One of my best reads this summer was Jeff Rubin’s book The End of Growth. This chief-economist-turn-author asks, “What will be the impact on world economies of triple-digit oil prices?” His analysis of governments and financial institutions, and his argument about economic growth and competing global agendas are not only informative, but very insightful.
Here are two paragraphs of facts that help make some remarkable arguments in the book. On oil pricing…
Global oil consumption in 2000 was roughly 76 million barrels a day, with Brent crude averaging $28.50 a barrel; the world’s annual oil bill was $791 billion. Skip ahead to 2010. World consumption was up to 87 million barrels a day, with Brent crude averaging $79.50 a barrel. The combination of higher prices and more demand had quadrupled the annual fuel bill to $2.5 trillion. Only a year later, Brent crude was averaging more than $100 a barrel. That price increase alone added more than $500 billion to what the world spends each year to keep the wheels turning.
The extra money didn’t fall from the sky. The cost is footed by the world’s major oil-consuming economies, and the cash is shipped into the outstretched arms of oil-exporting nations like Saudi Arabia, Russia and Canada. (page 51)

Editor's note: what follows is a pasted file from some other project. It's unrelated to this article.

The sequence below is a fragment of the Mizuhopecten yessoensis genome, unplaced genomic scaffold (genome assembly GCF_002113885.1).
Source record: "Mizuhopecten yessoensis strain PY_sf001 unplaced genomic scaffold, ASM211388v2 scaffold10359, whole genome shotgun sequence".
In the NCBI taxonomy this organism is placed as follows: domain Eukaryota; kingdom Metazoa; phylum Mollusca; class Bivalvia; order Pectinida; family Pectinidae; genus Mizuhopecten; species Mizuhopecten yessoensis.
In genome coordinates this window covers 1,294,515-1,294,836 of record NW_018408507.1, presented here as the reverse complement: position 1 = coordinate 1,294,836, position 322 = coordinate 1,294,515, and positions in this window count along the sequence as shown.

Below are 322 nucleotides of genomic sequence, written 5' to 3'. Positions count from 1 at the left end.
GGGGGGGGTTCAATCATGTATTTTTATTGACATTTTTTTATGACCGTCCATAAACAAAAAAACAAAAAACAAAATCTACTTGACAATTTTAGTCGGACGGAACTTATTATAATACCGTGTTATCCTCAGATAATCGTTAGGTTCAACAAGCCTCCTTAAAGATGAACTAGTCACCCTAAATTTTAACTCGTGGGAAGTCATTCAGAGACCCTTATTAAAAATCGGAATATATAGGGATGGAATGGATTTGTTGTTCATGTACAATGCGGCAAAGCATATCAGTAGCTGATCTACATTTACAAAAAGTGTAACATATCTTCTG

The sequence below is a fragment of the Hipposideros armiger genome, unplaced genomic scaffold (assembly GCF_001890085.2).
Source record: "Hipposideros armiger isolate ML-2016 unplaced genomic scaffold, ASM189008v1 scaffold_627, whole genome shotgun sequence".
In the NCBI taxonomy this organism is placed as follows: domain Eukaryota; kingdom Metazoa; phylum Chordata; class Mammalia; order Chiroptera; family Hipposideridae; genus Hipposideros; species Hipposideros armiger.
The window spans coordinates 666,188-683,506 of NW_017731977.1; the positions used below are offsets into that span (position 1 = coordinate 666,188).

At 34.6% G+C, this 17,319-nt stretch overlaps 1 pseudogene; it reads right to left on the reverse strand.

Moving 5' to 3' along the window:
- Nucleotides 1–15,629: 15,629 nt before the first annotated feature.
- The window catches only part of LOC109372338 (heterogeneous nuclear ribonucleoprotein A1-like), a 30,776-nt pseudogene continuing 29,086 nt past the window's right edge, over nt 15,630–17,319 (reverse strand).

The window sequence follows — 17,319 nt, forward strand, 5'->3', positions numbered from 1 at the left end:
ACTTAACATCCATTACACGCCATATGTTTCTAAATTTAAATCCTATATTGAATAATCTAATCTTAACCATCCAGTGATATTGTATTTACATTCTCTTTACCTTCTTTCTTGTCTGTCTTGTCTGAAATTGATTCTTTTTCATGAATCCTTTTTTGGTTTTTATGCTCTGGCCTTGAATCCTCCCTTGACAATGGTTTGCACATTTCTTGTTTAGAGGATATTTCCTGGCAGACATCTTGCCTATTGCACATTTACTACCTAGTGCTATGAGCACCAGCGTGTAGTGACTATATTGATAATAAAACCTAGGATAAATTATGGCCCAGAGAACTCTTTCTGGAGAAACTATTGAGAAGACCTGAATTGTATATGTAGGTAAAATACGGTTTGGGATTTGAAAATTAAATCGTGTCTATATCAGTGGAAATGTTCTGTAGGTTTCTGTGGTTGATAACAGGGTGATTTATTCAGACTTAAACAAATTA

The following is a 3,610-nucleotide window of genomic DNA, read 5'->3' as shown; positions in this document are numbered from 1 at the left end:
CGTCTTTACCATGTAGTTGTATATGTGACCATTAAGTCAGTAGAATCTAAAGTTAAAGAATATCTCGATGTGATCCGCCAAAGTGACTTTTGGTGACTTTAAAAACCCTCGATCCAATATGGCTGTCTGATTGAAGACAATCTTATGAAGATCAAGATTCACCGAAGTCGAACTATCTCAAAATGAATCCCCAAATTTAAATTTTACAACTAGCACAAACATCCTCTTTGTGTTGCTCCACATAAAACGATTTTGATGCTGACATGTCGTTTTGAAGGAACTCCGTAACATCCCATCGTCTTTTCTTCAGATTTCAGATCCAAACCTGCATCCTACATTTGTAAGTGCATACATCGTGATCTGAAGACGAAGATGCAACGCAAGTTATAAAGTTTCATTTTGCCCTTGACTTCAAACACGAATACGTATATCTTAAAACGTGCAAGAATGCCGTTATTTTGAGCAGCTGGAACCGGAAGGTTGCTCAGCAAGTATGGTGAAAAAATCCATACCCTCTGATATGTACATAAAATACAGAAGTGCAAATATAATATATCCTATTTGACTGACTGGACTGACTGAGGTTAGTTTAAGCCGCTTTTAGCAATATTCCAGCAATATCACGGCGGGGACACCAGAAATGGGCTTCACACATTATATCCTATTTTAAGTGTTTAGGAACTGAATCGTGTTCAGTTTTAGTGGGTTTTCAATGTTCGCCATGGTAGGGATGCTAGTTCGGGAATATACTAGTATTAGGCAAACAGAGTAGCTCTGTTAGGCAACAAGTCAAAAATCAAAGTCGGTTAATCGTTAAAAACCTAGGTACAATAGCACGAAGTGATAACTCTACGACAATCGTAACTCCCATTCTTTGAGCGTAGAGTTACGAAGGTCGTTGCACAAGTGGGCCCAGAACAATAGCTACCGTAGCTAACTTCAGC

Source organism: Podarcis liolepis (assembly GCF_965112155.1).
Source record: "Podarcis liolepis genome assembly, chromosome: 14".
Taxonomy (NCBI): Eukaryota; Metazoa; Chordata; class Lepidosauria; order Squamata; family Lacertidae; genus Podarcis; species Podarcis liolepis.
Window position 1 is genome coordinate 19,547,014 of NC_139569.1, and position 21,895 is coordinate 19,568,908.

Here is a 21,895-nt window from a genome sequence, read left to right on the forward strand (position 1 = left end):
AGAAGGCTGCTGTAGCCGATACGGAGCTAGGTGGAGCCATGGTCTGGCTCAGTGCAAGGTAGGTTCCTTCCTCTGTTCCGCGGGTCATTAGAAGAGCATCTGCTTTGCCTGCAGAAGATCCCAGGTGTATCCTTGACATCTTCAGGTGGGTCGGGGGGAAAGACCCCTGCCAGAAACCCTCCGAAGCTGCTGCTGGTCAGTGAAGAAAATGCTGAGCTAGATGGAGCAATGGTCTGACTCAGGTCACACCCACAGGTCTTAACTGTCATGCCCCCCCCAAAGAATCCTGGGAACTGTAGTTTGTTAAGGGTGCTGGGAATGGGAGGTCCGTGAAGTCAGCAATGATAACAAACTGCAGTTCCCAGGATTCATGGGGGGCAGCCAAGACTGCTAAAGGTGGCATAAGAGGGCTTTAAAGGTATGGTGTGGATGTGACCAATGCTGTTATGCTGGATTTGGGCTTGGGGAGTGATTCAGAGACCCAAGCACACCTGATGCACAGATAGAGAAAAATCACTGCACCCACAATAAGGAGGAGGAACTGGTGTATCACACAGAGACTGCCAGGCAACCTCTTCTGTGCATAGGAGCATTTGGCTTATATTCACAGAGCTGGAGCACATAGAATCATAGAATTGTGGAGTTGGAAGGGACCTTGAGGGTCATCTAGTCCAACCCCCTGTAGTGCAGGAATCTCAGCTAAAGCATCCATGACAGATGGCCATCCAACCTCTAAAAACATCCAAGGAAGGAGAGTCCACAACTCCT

On the world’s population…
The United Nations estimates that the world’s 7-billionth person was born on October 31, 2011, most likely in Ultar Pradesh, the poorest and most populated state in India. According to the UN, the child is unlikely to have access to electricity or in-door plumbing and has only a 60 percent chance of attaining literacy. Over-all, the UN estimates the 2.5 billion people in the world lack basic sanitation.
The UN’s forecast for the global population to reach 10 billion this century leaves you wondering how the planet will support another 3 billion bodies. What will be left of the earth’s remaining forests, jungles, oceans, rivers and wildlife? Even if we sacrifice the environment entirely, what kind of quality of life can the world’s 10-billionth person expect? (pages 222-223)
Jeff Rubin’s conjectures are a great read. For further information about this book, see an interview with the author on the arguments within The End of Growth. Read the reviews of the book: here, here and here.